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The Newest COVID-19 Cases In Congress Show Vaccines Take Time To Work

On Thursday, Rep. Adriano Espaillat of New York joined three other colleagues who have reported they contracted COVID-19 following the Jan. 6 attack on the Capitol.

Posted on January 14, 2021, at 4:46 p.m. ET

Pacific Press / LightRocket via Getty Images

Rep. Adriano Espaillat

In the wake of last week’s attack on the Capitol, members of Congress are getting COVID-19 despite starting vaccinations days earlier.

The cases are a good demonstration of how long it takes people to get immunity after getting a vaccine, and their vulnerability to the coronavirus even after getting their shots, say public health experts.

“No vaccine works in two days. They’re not magic,” said infectious disease expert Amesh Adalja of the Johns Hopkins Center for Health Security. “The human body takes time to develop the antibodies that lead to protection after vaccination.”

On Thursday morning, Rep. Adriano Espaillat of New York joined at least three other colleagues who have reported they contracted COVID-19 following the Jan. 6 attack. On Sunday, the Capitol’s attending physician notified lawmakers they were exposed to the virus while dozens of them stayed, some for hours, in a secure conference room during the attack. The three lawmakers noted that several Republicans in the secure room had refused to wear masks.

Espaillat’s office told BuzzFeed News that he tested positive on Wednesday night after routine testing and that he was not experiencing any symptoms. His office did not immediately respond to questions about whether he was in the secure room on the day of the attack. Espaillat was present on the House floor Wednesday night, wearing a face mask during the vote to impeach President Donald Trump.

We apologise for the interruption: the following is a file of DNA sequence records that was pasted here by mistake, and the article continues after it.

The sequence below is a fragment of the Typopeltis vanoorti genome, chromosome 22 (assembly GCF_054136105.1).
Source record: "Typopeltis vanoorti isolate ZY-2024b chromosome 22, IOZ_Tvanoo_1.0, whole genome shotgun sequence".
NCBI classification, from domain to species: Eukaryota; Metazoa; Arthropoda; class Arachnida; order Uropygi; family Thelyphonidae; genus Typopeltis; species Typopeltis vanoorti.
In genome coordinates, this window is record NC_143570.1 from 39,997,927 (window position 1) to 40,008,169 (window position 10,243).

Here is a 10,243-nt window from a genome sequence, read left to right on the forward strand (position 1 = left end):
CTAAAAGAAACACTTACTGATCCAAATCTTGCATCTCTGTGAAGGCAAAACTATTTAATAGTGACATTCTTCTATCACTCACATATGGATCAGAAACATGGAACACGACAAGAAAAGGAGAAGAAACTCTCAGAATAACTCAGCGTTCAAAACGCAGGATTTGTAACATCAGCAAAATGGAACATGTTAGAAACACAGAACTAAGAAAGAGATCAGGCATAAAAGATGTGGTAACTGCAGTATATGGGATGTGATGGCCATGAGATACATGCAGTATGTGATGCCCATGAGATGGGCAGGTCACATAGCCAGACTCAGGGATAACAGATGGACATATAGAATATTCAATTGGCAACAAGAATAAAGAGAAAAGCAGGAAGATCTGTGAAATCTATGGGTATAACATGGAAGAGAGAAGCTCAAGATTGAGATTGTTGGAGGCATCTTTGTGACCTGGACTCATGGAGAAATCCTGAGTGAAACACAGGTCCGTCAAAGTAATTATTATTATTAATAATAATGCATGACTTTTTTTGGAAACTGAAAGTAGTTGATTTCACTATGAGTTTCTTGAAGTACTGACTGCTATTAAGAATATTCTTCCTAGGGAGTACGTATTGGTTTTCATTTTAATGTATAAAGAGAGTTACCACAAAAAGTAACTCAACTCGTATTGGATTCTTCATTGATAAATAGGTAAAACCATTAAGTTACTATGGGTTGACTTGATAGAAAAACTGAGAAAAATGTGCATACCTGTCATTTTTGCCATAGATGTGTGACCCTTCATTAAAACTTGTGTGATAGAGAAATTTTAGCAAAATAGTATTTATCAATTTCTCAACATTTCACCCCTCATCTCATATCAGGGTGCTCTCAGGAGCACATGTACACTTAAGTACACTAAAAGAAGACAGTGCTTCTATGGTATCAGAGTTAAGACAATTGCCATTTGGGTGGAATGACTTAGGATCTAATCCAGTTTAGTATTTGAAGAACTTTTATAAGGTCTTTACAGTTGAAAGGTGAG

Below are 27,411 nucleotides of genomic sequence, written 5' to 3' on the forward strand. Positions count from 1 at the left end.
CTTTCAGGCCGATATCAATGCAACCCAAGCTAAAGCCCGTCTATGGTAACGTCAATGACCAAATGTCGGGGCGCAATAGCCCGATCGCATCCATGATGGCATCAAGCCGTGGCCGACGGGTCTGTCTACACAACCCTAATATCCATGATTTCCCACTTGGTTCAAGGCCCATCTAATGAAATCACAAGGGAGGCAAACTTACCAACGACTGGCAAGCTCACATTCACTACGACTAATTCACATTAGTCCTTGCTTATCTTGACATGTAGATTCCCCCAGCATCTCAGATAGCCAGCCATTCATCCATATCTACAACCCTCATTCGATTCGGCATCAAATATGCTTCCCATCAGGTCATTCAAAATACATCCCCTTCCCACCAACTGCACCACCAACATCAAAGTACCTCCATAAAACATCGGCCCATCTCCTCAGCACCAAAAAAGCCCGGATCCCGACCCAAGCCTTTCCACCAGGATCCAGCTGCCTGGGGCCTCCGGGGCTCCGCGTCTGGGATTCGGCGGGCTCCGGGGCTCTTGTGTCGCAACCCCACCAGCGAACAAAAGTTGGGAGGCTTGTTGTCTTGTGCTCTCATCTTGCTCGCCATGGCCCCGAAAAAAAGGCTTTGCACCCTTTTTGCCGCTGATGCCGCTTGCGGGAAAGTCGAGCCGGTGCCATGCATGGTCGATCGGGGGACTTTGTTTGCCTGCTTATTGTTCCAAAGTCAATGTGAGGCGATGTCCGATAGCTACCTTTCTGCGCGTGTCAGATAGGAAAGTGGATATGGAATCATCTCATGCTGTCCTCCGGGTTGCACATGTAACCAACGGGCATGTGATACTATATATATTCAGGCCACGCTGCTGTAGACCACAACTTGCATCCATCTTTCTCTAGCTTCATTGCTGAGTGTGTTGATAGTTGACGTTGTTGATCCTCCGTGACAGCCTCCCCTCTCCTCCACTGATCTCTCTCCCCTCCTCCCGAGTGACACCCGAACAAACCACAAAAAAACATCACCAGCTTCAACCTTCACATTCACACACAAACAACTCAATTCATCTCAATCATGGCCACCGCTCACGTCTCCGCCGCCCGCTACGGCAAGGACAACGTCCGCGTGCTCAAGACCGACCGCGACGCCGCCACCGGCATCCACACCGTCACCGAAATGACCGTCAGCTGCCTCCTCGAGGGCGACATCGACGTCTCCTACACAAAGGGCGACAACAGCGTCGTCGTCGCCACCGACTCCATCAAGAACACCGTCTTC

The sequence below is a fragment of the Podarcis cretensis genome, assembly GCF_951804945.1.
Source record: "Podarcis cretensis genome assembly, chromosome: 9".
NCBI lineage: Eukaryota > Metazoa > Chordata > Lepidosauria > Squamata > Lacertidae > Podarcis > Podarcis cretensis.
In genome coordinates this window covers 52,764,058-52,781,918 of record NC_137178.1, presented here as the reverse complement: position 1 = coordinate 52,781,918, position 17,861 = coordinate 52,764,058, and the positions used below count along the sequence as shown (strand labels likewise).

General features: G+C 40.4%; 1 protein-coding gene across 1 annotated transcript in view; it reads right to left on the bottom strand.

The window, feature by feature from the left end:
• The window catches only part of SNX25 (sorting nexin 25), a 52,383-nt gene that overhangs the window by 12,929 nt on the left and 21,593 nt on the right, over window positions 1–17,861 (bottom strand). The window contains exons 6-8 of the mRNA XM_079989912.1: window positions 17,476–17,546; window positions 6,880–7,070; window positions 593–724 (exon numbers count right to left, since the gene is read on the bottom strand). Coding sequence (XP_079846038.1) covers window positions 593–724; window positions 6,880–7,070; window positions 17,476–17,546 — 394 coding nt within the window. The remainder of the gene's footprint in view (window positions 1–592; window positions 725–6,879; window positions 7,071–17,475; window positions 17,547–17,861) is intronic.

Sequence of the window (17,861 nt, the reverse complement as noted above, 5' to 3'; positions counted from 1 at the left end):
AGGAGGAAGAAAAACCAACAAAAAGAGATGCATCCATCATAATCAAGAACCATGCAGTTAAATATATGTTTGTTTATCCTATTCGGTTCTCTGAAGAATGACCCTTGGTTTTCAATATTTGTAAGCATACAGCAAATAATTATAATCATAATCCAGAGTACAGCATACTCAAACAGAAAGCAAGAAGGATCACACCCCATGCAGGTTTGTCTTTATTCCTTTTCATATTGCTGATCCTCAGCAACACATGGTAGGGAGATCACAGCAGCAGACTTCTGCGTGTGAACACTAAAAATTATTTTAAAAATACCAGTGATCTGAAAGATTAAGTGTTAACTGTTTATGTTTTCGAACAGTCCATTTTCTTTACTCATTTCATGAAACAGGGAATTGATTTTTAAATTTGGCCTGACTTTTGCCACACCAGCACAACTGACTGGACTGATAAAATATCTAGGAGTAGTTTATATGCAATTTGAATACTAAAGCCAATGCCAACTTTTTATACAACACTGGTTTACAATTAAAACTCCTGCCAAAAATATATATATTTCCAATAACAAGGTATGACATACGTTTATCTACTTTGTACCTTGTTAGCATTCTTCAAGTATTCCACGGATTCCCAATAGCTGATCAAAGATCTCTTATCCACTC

Espaillat said he received the second dose of the vaccine last week, while Rep. Bonnie Watson Coleman and Rep. Brad Schneider received their first doses on Jan. 4.

Once injected, the Pfizer and Moderna mRNA vaccines trigger cells to produce proteins mimicking parts of the coronavirus, spurring antibodies to attack the virus as well as more slowly developing “memory” cells that can trigger a longer-term immune response. Both of the vaccines require two shots, spaced apart by 21 days and 28 days respectively, to fully develop this protection. Clinical trials suggest they both bring some protection starting about 10 days after the first shot, but lead to a 95% reduction in COVID-19 cases about two weeks after the second shot, according to the CDC.

Even after those two weeks, it’s still not known whether the vaccines prevent transmission of the virus rather than prevent symptoms. For this reason, health experts strongly recommend that people continue to wear masks after getting vaccinated, the most simple and effective known way to lower the odds of passing around an infection in a crowded setting, said Celine Gounder, a Biden–Harris COVID-19 advisory board member and professor at the NYU Grossman School of Medicine, speaking during a Thursday briefing.

Congress started getting shots in the week before Christmas, starting with top leadership, and second doses of those vaccines only started public distribution last week. That means many of the people secured together during the attack had little protection from infection.

Even before the riot, Capitol Hill had struggled to control infections, with lawmakers flying back and forth to Washington and many Republicans refusing to wear masks. In response to these concerns and in light of the infections following the riot, Democrats in the House on Tuesday introduced a bill that would place a $1,000 fine per day on members who refuse to wear masks in the Capitol.

“The cases we are seeing in Congress, I suspect, we’ll see more,” Adalja said. “They were crowded together with people shouting and yelling, which we know spreads the virus. It has all the ingredients to become a superspreader event.”


A BuzzFeed News investigation, in partnership with the International Consortium of Investigative Journalists, based on thousands of documents the government didn't want you to see.